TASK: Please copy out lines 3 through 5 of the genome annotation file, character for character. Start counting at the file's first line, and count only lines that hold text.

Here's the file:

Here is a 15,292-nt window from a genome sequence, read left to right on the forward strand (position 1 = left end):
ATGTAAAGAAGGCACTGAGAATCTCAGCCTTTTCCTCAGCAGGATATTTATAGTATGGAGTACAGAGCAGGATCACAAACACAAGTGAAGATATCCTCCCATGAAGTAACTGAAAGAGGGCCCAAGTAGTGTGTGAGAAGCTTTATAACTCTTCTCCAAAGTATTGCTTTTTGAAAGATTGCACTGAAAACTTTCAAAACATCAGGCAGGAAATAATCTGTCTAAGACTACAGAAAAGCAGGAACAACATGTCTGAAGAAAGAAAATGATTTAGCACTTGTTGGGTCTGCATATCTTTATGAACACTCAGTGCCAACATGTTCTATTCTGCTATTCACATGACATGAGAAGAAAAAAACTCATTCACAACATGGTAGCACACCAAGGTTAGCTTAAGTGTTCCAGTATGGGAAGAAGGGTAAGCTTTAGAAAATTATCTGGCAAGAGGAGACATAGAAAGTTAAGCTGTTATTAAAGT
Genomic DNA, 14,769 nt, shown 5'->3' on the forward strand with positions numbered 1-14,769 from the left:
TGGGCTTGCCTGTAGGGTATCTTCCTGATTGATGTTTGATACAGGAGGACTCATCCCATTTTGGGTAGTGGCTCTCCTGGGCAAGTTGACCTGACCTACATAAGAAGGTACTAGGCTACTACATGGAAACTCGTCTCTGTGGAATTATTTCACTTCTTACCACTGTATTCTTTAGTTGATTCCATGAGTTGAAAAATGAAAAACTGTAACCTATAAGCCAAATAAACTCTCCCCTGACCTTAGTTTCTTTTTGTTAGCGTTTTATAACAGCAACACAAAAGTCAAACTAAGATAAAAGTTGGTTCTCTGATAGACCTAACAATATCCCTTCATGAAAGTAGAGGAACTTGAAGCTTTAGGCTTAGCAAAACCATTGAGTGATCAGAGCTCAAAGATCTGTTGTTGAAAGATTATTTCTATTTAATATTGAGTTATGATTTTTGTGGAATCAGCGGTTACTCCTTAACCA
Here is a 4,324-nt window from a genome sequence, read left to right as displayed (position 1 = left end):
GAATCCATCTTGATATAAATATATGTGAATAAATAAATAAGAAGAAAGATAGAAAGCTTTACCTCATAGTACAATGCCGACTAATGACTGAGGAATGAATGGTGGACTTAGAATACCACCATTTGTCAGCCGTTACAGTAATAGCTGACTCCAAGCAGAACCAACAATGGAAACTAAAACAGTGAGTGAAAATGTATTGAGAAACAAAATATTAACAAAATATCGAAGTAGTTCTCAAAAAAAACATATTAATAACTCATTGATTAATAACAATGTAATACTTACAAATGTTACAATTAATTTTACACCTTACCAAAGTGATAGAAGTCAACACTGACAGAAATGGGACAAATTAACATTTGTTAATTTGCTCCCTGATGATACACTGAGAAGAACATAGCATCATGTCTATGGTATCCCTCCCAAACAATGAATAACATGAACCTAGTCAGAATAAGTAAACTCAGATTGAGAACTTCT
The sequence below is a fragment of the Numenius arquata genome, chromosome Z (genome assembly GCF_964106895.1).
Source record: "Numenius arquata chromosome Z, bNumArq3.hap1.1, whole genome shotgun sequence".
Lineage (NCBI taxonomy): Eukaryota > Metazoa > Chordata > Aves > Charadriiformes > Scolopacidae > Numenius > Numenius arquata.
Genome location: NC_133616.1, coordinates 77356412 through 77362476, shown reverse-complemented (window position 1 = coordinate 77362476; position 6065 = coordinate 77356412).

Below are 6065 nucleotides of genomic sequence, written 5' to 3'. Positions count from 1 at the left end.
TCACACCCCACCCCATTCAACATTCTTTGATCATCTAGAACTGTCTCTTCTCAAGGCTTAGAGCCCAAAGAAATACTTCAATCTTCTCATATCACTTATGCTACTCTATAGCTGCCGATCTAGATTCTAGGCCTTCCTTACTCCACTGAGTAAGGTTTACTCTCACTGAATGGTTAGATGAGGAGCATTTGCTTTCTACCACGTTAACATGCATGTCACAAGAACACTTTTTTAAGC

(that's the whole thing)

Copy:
Genomic DNA, 14,769 nt, shown 5'->3' on the forward strand with positions numbered 1-14,769 from the left:
TGGGCTTGCCTGTAGGGTATCTTCCTGATTGATGTTTGATACAGGAGGACTCATCCCATTTTGGGTAGTGGCTCTCCTGGGCAAGTTGACCTGACCTACATAAGAAGGTACTAGGCTACTACATGGAAACTCGTCTCTGTGGAATTATTTCACTTCTTACCACTGTATTCTTTAGTTGATTCCATGAGTTGAAAAATGAAAAACTGTAACCTATAAGCCAAATAAACTCTCCCCTGACCTTAGTTTCTTTTTGTTAGCGTTTTATAACAGCAACACAAAAGTCAAACTAAGATAAAAGTTGGTTCTCTGATAGACCTAACAATATCCCTTCATGAAAGTAGAGGAACTTGAAGCTTTAGGCTTAGCAAAACCATTGAGTGATCAGAGCTCAAAGATCTGTTGTTGAAAGATTATTTCTATTTAATATTGAGTTATGATTTTTGTGGAATCAGCGGTTACTCCTTAACCA
Here is a 4,324-nt window from a genome sequence, read left to right as displayed (position 1 = left end):